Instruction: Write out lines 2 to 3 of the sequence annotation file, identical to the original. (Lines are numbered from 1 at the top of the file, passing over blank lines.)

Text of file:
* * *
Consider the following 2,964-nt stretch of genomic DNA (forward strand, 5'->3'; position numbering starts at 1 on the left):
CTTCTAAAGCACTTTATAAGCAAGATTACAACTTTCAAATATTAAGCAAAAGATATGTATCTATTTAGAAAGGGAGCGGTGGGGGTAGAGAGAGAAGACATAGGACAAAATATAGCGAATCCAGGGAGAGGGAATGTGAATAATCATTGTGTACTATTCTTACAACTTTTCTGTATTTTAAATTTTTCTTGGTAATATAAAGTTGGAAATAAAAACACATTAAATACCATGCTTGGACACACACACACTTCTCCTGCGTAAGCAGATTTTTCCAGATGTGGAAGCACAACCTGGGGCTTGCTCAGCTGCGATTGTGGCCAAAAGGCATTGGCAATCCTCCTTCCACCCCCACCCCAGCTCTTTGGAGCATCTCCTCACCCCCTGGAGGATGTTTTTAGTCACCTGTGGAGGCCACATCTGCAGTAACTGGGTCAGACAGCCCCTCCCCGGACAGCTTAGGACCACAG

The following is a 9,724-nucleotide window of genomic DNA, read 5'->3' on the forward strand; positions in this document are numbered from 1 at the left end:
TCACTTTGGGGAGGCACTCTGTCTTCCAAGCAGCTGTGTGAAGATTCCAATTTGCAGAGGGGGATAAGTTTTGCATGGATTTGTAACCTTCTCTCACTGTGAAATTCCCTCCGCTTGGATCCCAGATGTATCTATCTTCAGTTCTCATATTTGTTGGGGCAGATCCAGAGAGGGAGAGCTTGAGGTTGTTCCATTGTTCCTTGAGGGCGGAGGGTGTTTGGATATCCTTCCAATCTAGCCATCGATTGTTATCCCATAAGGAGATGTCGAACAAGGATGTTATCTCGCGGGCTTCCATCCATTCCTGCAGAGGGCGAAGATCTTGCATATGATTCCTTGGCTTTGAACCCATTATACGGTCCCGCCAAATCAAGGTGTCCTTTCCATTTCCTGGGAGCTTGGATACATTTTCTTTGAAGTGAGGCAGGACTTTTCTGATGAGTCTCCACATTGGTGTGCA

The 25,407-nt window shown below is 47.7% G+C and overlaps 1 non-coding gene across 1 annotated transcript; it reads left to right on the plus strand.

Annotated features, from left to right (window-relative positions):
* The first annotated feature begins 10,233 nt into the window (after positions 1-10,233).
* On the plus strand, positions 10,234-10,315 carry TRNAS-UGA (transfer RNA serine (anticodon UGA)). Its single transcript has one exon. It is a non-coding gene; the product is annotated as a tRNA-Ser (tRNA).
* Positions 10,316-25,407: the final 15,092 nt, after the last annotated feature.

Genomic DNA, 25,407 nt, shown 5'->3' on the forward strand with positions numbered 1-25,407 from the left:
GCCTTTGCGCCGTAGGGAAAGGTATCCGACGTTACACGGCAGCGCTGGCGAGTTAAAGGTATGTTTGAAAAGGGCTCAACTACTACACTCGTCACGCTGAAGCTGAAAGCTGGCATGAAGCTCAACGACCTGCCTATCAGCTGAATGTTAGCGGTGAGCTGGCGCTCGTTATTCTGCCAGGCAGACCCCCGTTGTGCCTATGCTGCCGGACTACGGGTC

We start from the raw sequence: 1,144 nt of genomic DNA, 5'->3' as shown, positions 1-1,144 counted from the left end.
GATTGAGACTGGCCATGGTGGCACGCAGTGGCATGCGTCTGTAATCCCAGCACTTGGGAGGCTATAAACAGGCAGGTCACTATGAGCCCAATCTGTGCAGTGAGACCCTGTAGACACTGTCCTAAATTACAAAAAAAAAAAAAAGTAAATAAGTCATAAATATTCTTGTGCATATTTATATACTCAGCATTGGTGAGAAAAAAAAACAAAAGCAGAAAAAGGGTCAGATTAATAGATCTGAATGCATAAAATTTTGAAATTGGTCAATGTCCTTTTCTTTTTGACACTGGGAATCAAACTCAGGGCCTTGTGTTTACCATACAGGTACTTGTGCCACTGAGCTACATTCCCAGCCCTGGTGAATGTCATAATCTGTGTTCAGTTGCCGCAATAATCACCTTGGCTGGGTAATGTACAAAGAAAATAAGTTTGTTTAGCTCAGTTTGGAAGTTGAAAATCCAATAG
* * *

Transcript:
CTTCTAAAGCACTTTATAAGCAAGATTACAACTTTCAAATATTAAGCAAAAGATATGTATCTATTTAGAAAGGGAGCGGTGGGGGTAGAGAGAGAAGACATAGGACAAAATATAGCGAATCCAGGGAGAGGGAATGTGAATAATCATTGTGTACTATTCTTACAACTTTTCTGTATTTTAAATTTTTCTTGGTAATATAAAGTTGGAAATAAAAACACATTAAATACCATGCTTGGACACACACACACTTCTCCTGCGTAAGCAGATTTTTCCAGATGTGGAAGCACAACCTGGGGCTTGCTCAGCTGCGATTGTGGCCAAAAGGCATTGGCAATCCTCCTTCCACCCCCACCCCAGCTCTTTGGAGCATCTCCTCACCCCCTGGAGGATGTTTTTAGTCACCTGTGGAGGCCACATCTGCAGTAACTGGGTCAGACAGCCCCTCCCCGGACAGCTTAGGACCACAG

The following is a 9,724-nucleotide window of genomic DNA, read 5'->3' on the forward strand; positions in this document are numbered from 1 at the left end: